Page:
It is widely understood that in California, when it comes to owner-occupied homes, if the seller carries back a loan, taking a deed of trust to secure the purchase price, if the buyer defaults on the loan the seller may not obtain a deficiency judgment. The seller is limited to foreclosing the deed of trust and getting the house back. In a recent situation the buyer obtained their primary loan from a commercial lender (Washington Mutual) and did not want the seller to also have a deed of trust against the property, so the seller recorded the deed of trust later. The seller could not then claim that they did not make a purchase money loan.
In James Enloe v. Casey Lee Kelso, Enloe sold their house to Kelso for $1.9 million. The sellers got a purchase money loan from Washington Mutual for around $1.8 million and change, and the seller was going to carry back a loan for the balance of about 5% of the purchase price. But Washington Mutual did not want a another deed of trust recorded behind its own. The facts are not clear in the opinion, but it may be that Washington Mutual wanted the buyer to have cash in the deal- like a five percent down payment. If the Seller’s deed of trust was to record in escrow, the Washington Mutual loan would not close. So, the crafty buyer and seller came up with a scheme (to defraud the lender?) In which the deed of trust would record after the sale escrow closed.
Prior to close of escrow, the buyer signed a note secured by a deed of trust in favor of the seller for the 5%. The seller gave the buyer a personal check for that amount. Because escrow would not accept a personal check, the check was marked void. Escrow then closed. Again, the court decision does not indicate if the buyer came up with more cash (to the tune of over $90,000) to cover the five percent difference, but the money came from somewhere. On the same day escrow closed, the Seller gave the buyer a check for 5% amount. A few days later the Seller recorded their deed of trust.
Five years later the buyer entered a short sale agreement, which Washington Mutual and the seller agreed to. The seller got $22,000 cash out of the short sale agreement. The seller than sued the buyer for the balance of their loan. The court said no dice.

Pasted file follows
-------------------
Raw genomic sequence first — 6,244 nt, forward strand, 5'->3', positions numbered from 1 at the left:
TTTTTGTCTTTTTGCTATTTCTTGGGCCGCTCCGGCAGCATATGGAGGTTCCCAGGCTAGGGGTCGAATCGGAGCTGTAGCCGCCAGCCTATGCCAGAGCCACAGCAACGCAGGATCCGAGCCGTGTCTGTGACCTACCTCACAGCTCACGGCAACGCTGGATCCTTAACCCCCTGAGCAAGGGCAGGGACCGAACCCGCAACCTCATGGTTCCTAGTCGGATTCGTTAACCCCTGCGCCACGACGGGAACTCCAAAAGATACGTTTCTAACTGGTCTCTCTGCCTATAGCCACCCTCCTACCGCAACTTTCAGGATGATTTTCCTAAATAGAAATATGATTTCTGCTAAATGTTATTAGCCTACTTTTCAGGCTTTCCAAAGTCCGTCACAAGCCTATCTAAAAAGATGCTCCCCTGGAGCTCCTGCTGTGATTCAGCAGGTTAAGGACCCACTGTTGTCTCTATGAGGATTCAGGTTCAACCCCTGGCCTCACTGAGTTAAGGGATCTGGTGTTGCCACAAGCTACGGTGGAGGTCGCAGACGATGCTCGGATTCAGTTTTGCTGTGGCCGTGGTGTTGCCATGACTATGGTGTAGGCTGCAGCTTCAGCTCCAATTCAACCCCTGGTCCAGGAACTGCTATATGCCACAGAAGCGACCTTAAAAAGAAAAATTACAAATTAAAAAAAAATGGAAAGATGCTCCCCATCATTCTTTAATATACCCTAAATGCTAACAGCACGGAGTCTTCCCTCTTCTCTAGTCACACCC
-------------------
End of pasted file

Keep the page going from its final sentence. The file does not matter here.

Code of Civil Procedure section 580b provides there can be no deficiency judgment “under a deed of trust or mortgage given to the vendor to secure payment of the balance of the purchase price of that real property or estate for years therein.”
The subdivision was enacted to discourage lenders from overvaluing the property, and to prevent the “aggravation of a downturn” that would result from an economic depression. (We saw in the most recent depression how houses were overvalued by lenders) In considering this, the courts look to the substance of the transaction, not its form. Here, it was clear that the seller carry-back loan was intended to be part of the purchase money transaction, and not a loan made later. I am surprised that the court does not provide more details about the transaction, because it looks like an attempt to defraud the lender. Why would the lender care if there was another loan subordinate to its own, unless it wanted to ensure that the buyer had equity in the house, and would not be inclined to walk away. I guess those details were not in this lawsuit, because Washington Mutual was not included. However, it is the substance of the transaction, not the form, and the court reached the right conclusion.